There was a knock on the door, and then Sal entered before she could respond. He wore a grin somewhere between smugness and bemusement, sliding down the room and into the chair across from her desk. His uniform was pristine, his hair a mess, and his office-entering decorum clearly non-existent.
“Good morning, Ms. Solomon.”
“Good morning, Sal.”
“I brought Anna and Hugh with me, since I expect you’ll want to talk with them too. They’re in the corridor.”
“How considerate. I suppose that means that you’ve not got anything to tell me?”
“Of course. I don’t know anything, especially not about goats. I’ve never even heard of them. Is that a kind of insect?”
She sighed internally (and externally). The chance that Sal would commit to anything beyond mockery was clearly spent. She considered throwing the proverbial book at him, but decided swiftly against it. Minor disciplinary action would mean nothing to the boy, and severe disciplinary action was more of a threat than a serious proposition, a threat which would be transparent in the present company. The headmaster was decidedly against any actual book-throwing, physical or figurative. Expulsions didn’t look good.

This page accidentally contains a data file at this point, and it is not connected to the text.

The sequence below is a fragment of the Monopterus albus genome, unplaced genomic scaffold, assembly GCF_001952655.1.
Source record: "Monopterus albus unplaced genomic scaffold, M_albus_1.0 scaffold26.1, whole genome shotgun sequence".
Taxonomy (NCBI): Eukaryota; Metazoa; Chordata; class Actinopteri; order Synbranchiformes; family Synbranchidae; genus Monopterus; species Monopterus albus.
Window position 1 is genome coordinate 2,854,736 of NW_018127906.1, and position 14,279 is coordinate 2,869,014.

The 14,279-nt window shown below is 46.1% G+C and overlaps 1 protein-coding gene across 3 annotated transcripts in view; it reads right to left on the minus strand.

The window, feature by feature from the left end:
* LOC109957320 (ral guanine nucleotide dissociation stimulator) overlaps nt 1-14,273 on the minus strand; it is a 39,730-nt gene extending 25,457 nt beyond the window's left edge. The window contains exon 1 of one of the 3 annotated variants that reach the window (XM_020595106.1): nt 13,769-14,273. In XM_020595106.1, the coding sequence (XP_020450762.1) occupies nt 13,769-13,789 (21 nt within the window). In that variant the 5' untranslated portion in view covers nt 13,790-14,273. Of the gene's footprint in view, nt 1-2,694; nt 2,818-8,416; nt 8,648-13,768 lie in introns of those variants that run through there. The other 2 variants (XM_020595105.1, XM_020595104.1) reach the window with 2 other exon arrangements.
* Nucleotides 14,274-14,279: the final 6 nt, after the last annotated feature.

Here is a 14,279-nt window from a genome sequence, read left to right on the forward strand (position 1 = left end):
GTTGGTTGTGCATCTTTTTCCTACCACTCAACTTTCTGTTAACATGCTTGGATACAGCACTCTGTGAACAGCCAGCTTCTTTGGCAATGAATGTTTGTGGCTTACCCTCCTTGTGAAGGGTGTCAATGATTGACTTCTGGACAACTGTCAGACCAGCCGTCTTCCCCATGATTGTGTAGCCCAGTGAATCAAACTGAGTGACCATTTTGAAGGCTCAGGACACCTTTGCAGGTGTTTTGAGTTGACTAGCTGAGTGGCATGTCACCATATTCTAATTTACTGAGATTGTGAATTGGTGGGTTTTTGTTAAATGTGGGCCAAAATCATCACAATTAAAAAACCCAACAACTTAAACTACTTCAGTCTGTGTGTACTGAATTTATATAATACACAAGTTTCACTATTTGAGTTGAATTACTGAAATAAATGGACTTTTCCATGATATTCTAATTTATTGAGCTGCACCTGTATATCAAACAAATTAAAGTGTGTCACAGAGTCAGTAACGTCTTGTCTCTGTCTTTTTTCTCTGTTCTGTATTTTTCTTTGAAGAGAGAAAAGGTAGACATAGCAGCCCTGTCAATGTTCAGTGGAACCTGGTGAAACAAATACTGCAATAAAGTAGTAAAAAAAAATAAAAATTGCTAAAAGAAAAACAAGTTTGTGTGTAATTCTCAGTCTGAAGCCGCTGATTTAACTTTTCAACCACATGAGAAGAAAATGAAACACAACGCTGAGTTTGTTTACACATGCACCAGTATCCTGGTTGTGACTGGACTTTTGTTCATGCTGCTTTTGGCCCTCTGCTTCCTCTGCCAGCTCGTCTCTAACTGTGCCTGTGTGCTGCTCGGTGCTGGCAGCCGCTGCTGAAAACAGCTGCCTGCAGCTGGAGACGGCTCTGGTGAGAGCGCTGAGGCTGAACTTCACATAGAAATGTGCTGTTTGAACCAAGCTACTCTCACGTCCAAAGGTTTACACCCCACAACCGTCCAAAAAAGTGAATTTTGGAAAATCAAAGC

Sal had offered her Anna and Hugh as substitutes. That was Anna Germanus and Hugh Melrose. The Germanus family were indeed German, although they had not been Germanuses for very long – the name had been changed as a somewhat uncomfortable show of devotion to their Germanness. This was germane to the issue at hand insofar as Anna, their youngest, maintained that she could not speak English, rendering conversation impossible. Whether this was a matter of Teutonic pride, filial piety, or pure, opportunistic deception was unclear. It was almost certainly not a question of linguistic proficiency, as her essays were always flowing, elegant and entirely comprehensible to even the most monolingual of anglophones (content notwithstanding). Unless, of course, Sal was writing them for her. It was speculated that they were an item. In any case, the faculty had decided that the whole Germanus situation was a mess best ignored. Her grades were fine, she would graduate, and her space beneath the rug would be freed up for whatever came next.